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J U N E 1 9 9 8
THE surging Japanese economy was one of the big economic stories of the 1980s. Commentators often treated the subject in an allegorical way, using Japan's relatively just and productive economy (high rates of growth, lifetime employment, egalitarian income distribution) to criticize an American economy that was neither just nor satisfactorily productive. The Atlantic Monthly, in those years, accorded Japan appropriately generous coverage, much of it by our then Washington editor (and now editor of U.S. News & World Report), James Fallows, who had moved to Japan. In major articles and a provocative book, Looking at the Sun (1994), Fallows dealt with Japan on its own terms and on ours. Murray Sayle's article in this issue, "The Social Contradictions of Japanese Capitalism," picks up the story at a point where, in a reversal of fortunes and morals, the vibrant American economy is being used to judge the faltering, imputedly "statist" Japanese economy.
Murray Sayle is famous among the journalists of four continents for the Niagara of his talk. "Dickens's conviviality is exhausting," Lionel Trilling wrote of Charles Dickens's letters. That could justly be said as well of Sayle's marathon conversation. A tall, dark-haired, usually black-suited Australian with an expressive face, given to irony and editorial comment, Sayle needs only the match of a question to ignite; then off he goes on several subjects at once, learned and passionate and entertaining.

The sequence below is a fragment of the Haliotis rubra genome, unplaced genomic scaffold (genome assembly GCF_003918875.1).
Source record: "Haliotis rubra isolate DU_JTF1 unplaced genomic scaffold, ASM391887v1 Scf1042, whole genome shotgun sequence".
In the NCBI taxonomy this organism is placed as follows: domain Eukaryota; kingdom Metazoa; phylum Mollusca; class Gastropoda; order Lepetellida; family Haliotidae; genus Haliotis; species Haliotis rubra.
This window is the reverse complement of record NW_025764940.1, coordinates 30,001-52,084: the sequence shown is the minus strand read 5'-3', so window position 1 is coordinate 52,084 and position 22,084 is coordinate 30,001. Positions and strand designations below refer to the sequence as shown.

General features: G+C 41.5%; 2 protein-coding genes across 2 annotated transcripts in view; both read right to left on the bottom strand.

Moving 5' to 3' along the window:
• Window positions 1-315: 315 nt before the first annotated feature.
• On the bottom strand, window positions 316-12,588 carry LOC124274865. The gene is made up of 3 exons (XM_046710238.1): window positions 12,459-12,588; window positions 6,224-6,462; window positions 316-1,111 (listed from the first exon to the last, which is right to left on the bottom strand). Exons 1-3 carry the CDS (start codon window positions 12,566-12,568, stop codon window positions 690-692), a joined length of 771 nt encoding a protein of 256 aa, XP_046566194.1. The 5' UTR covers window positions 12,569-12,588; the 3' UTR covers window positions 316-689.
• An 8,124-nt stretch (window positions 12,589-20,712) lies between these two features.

Atlantic articles about Japan by James Fallows:
"Starting in 1990 a number of Japanese businessmen and scholars began .. suggesting that Japan's business system might be based on premises different from those that prevailed in the West."
"Asian history instructs many Koreans, Chinese, Japanese, and others that economic competition is a form of war."
He has been a journalist for more than fifty years, starting on the Sydney
Daily Telegraph in 1945. "Tried journalism," he notes in the picaresque
document he employs as a résumé, "while deciding on a worthwhile
career such as law or politics. Never did." Instead he covered nearly every war
of the postwar period, from the Middle East to Vietnam; climbed Mount Everest
("reached 23,000 feet"); reported on and participated in a trans-Atlantic
sailing race ("came forty-fifth"); wrote a well-reviewed novel ("sued for
libel, withdrawn"); and finally, "wearying of war and assembly-line journalism,
and intrigued by Japan as an intellectual adventure," moved to the village of
Aikawa (the name means "Love River"), in Kanagawaa Prefecture. That was in
1975. "Accompanied by Ms. Right, now lawfully wedded Jennifer Elizabeth
Phillips.... Happy couple set up as freelancers, intending to stay six
months. Still here."
That rootedness gives Sayle an intimate purchase on Japan. As he says in his first sentence, "It's not every day that a nation's economic woes come knocking at your door." The Japanese economic crisis is there in his neighbors' lives. Readers of his article in this issue will quickly see that Sayle's voice is as distinctive as the legend on his letterhead: "Murray and Jenny Sayle will work for rice."
-- THE EDITORS
Copyright © 1998 by The Atlantic Monthly Company. All rights reserved.
The Atlantic Monthly; June 1998; 77 North Washington Street; Volume 281, No. 6; page 6.